They were all started by students. Don't believe me? Look it up.
I'm a big believer in student-formed social ventures. Students are arguably in the best position to start a social venture. They have incredible support, access to unbelievable resources, and can take on risk that others can't.
Think about it. If a student team needed help on financial forecasting, it just needs to pop into a finance professor's office. Need legal counsel? No problem. Talk to your fellow student attorneys or law professors. Want to learn how to create a company website? Take a course or ask your CS major buddies. Looking to raise capital? Milk your student status to the max. Or leverage your university's alumni network. Especially at University of Michigan, alumni are very supportive and want to help.
I believe in the empowerment of students for social entrepreneurship so much that Nick Tobier, professor at the School of Art & Design, and I started the course, Social Venture Creation, this winter term through the Center for Entrepreneurship at the University of Michigan.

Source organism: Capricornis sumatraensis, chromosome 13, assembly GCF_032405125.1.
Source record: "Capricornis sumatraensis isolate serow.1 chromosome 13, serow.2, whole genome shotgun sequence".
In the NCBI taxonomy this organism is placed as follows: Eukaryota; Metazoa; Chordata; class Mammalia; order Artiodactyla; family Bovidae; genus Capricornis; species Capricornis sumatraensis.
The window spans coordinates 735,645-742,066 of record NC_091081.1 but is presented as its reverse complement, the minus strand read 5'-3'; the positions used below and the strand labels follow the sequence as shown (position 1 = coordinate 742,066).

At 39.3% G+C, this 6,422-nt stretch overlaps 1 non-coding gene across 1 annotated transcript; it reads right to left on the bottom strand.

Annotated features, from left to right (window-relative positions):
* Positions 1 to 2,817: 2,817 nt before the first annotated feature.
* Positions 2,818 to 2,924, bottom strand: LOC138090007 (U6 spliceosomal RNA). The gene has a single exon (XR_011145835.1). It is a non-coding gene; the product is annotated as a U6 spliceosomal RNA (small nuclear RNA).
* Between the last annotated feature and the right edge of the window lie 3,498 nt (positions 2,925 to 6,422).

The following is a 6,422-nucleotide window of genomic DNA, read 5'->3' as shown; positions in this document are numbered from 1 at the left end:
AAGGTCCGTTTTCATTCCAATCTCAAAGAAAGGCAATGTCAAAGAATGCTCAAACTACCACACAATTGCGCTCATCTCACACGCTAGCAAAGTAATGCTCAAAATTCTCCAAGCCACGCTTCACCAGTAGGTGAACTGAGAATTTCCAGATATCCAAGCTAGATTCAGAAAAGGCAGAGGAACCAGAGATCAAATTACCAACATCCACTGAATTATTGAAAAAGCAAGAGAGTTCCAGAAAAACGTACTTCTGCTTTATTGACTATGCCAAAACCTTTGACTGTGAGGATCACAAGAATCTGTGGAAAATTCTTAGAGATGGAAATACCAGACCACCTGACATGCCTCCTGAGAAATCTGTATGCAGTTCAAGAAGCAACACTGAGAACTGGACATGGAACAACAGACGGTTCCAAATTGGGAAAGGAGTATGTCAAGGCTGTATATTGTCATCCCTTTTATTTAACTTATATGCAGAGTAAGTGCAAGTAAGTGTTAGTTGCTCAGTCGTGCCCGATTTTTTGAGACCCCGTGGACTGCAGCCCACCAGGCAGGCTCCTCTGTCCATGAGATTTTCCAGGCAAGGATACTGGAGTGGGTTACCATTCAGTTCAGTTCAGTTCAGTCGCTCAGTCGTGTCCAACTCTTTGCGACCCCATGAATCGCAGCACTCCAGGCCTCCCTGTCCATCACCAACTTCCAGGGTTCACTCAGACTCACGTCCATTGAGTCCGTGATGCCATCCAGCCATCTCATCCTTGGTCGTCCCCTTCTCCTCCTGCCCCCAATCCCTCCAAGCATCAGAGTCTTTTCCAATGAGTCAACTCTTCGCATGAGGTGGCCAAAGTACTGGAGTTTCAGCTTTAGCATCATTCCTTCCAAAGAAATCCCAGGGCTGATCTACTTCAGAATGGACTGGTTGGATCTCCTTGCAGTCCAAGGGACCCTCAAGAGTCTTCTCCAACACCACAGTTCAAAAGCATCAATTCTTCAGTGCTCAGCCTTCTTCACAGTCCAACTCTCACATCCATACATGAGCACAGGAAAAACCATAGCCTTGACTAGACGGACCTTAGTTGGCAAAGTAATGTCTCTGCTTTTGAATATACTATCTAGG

To date, the class has just under 30 students working on four ventures addressing a variety of social issues such as food access, city traffic, internet access in Africa, and healthcare training in rural communities. Students work in multidisciplinary teams and spend an entire semester crafting a business plan and taking steps towards implementation.
We've been very fortunate to have the help from some industry players in our venture creation process. Mid-semester, we'll be having consultants from IDEO come in to evaluate and help improve business plans.
At the end of the course, the students will make presentations to a variety of faculty members, a handful of industry experts, and potential funders. Because funding is such a big issue, we're currently exploring an online mechanism to support the cause. Something similar to Big Ideas @ Berkeley.
If you are currently a student, I encourage you to make the most of your time at your university and try starting a social venture. If your school doesn't have any courses on social entrepreneurship, talk to your professors and ask them why not. Or send them a link to this post. I'm confident that there will be some faculty members who will want to do something.
And if you are a UofM alum and want to help out the efforts at the University of Michigan, please contact me!
Note: This article originally appeared on NextBillion.net